Read what Wasserman-Schultz had to say after the break, and let us know what you think in the comments.
In their coverage of Herman Cain's official announcement that he is a candidate for the Republican nomination for President of the United States, Associated Press reporters Shannon McCaffrey and Greg Bluestein limited their description of Cain's tenure as chief executive of Godfather's Pizza to the following:
He worked at Coca-Cola, Pillsbury and Burger King before taking the helm of the failing Godfather's Pizza franchise, which he rescued by shuttering hundreds of restaurants.
That's all he did, eh? Guys, if that's all you could cobble together about Cain's time at Godfather's, you should have ended the excerpted sentence after "franchise" (for which a better word would have been "chain").
The AP pair also omitted a couple of key elements of Cain's resume, specifically his tenure as head of the National Restaurant Association and his involvement as a director of the Federal Reserve Bank of Kansas City, where he ultimately was elected chairman.
Here is a description of Cain's tenure at Godfather's found at a site called PizzaDominoes.com:
I think people are missing the main point of Obamacare's alleged "death panels": Obama has forfeited any claim to moral authority in pursuit of his so-called health care reform.
It is indisputable that the thrust of Obama's push for Obamacare was that too many Americans were being denied access to medical care, and that health care "should be a right for every American." He obviously believes insurance companies let his mother die in refusing to cover her medical bills because of her pre-existing condition.
Newt Gingrich came in for some serious criticism on today's Morning Joe.
Reacting to footage of Newt on Meet the Press alluding to Paul Ryan's health care proposal as "radical," Joe Scarborough accused Gingrich of being in "the mushy middle." Pat Buchanan came with the unkindest cut of all, saying Gingrich is "out on the left wing of the Republican party."
Saturday's World News on ABC highlighted complaints from Democrats about the Medicare reform plan proposed by Congressman Paul Ryan as the Wisconsin Republican seeks to restrain the growth of Medicare spending by having private insurers compete for seniors as customers.
Without delving into the Republican argument in favor of using private insurance, correspondent David Kerley recounted the complaints of angry constituents, showing clips of audience members shouting at Republican members of Congress during town hall meetings. Kerley concluded by passing on Democratic hopes of the Medicare plan being a political "gift" that would hurt Republicans. Kerley: "Democrats believe that Republicans have really handed them a gift with their vote to change Medicare. It's a vote that Democrats are already using in TV ads and fundraising calls as well."
Anchor David Muir then previewed an interview with Congressman Ryan for ABC’s This Week show and brought aboard This Week host Christiane Amanpour, who ended up referring to claimst that the Ryan budget proposal contains "drastic" cuts that other Republicans may need to back away from. After noting that Ryan is committed to the plan regardless of political consequences, Amanpour continued: "And many are now saying that perhaps the Republicans will start running away from the Ryan plan because of the drastic cuts he calls for in Medicare and Medicaid and other such programs."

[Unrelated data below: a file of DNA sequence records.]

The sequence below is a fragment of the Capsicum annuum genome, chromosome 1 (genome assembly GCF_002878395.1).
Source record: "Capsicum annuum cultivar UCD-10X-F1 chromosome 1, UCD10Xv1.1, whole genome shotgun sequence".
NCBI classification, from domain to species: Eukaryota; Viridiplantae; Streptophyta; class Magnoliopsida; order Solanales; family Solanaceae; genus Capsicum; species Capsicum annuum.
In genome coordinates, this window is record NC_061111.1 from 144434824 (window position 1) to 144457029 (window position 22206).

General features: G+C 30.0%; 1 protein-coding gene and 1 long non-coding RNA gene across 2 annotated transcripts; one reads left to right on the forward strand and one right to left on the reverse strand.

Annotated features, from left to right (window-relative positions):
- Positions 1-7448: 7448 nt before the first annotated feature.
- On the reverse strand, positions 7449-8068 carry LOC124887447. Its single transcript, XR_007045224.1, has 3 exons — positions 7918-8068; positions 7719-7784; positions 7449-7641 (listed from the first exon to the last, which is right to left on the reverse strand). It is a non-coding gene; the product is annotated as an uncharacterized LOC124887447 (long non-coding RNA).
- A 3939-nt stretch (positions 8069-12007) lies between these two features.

Gosh, after Republican Governors Scott Walker and John Kasich succeeded in championing legislation curtailing many collective bargaining rights of unionized state and municipal employees in Wisconsin and Ohio, respectively, the establishment press had the meme all set. The GOP, conservatives, and Tea Partiers are enemies of labor and the middle class, while Democrats, liberals, and progressives are their champions.
Then along comes bluer-than-blue Massachusetts. As the Boston Globe reports, the Bay State's House "voted overwhelmingly last night (Tuesday) to strip police officers, teachers, and other municipal employees of most of their rights to bargain over health care, saying the change would save millions of dollars for financially strapped cities and towns." It's not a law yet, but it seems to be heading pretty quickly in that direction.
The Associated Press's beat reporters and editors must be beside themselves.
Martin Bashir has dared go where even most congressional Dems won't: praising Britain's National Health Service and by implication the socialization of medicine it represents.
On today's Morning Joe, Bashir said the National Health Service is "a wonderful idea." For good measure, the British-born Bashir, who hosts a regular afternoon slot in the MSNBC line-up, also vastly overstated the percentage of the British workforce employed by the government. He claimed that "over 40%" in the UK are "in the public workforce." In fact, as per this official-seeming website, the actual percentage as of last month was about half that, in the range of 20-22% [6 million public-sector workers out of a total workforce of 29 million].
Until now, MSNBC's "Lean Forward" ad campaign had largely avoided wearing the network's leftward slant as a badge of pride. Sure, there were hints here and there that "Lean Forward" really means "left-leaning," but the older ads were subtle compared to the latest batch which beat you over the head with their liberal take on major political issues.
For example, you can expect to see MSNBC's Lawrence O'Donnell in this spot lamenting that ObamaCare didn't go far enough to the Left:
Doing it's level best to push the meme that Planned Parenthood is a crucial provider of basic medical services for poor women -- and hence deserving of federal taxpayer support -- today's Washington Post devoted one-eighth of page A5 in today's print edition to a photo entitled "Relying on Planned Parenthood."